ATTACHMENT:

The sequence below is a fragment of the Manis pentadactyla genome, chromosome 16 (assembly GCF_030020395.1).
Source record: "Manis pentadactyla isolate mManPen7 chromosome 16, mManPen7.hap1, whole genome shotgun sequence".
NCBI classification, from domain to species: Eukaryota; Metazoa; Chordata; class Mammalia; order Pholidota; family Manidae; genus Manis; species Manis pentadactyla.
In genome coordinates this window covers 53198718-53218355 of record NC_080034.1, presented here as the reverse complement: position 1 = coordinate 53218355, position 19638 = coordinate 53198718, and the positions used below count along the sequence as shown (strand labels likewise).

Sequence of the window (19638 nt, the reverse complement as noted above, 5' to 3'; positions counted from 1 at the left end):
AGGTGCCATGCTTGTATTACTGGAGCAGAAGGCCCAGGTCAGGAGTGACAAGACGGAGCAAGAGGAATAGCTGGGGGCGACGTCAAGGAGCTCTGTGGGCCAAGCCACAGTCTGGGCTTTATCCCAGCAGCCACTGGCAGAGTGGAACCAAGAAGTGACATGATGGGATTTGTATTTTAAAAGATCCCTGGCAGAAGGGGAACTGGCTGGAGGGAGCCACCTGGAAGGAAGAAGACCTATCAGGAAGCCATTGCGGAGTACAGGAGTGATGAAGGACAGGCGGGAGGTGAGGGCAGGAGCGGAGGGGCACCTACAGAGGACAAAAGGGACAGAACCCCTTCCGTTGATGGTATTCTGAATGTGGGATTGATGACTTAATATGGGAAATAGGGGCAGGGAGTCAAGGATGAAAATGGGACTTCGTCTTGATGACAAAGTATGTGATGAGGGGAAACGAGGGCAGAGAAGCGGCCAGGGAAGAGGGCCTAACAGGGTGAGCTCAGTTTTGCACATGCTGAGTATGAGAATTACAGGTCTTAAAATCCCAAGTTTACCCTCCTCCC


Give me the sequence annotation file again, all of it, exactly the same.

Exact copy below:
The sequence below is a fragment of the Manis pentadactyla genome, chromosome 16 (assembly GCF_030020395.1).
Source record: "Manis pentadactyla isolate mManPen7 chromosome 16, mManPen7.hap1, whole genome shotgun sequence".
NCBI classification, from domain to species: Eukaryota; Metazoa; Chordata; class Mammalia; order Pholidota; family Manidae; genus Manis; species Manis pentadactyla.
In genome coordinates this window covers 53198718-53218355 of record NC_080034.1, presented here as the reverse complement: position 1 = coordinate 53218355, position 19638 = coordinate 53198718, and the positions used below count along the sequence as shown (strand labels likewise).

Sequence of the window (19638 nt, the reverse complement as noted above, 5' to 3'; positions counted from 1 at the left end):
AGGTGCCATGCTTGTATTACTGGAGCAGAAGGCCCAGGTCAGGAGTGACAAGACGGAGCAAGAGGAATAGCTGGGGGCGACGTCAAGGAGCTCTGTGGGCCAAGCCACAGTCTGGGCTTTATCCCAGCAGCCACTGGCAGAGTGGAACCAAGAAGTGACATGATGGGATTTGTATTTTAAAAGATCCCTGGCAGAAGGGGAACTGGCTGGAGGGAGCCACCTGGAAGGAAGAAGACCTATCAGGAAGCCATTGCGGAGTACAGGAGTGATGAAGGACAGGCGGGAGGTGAGGGCAGGAGCGGAGGGGCACCTACAGAGGACAAAAGGGACAGAACCCCTTCCGTTGATGGTATTCTGAATGTGGGATTGATGACTTAATATGGGAAATAGGGGCAGGGAGTCAAGGATGAAAATGGGACTTCGTCTTGATGACAAAGTATGTGATGAGGGGAAACGAGGGCAGAGAAGCGGCCAGGGAAGAGGGCCTAACAGGGTGAGCTCAGTTTTGCACATGCTGAGTATGAGAATTACAGGTCTTAAAATCCCAAGTTTACCCTCCTCCC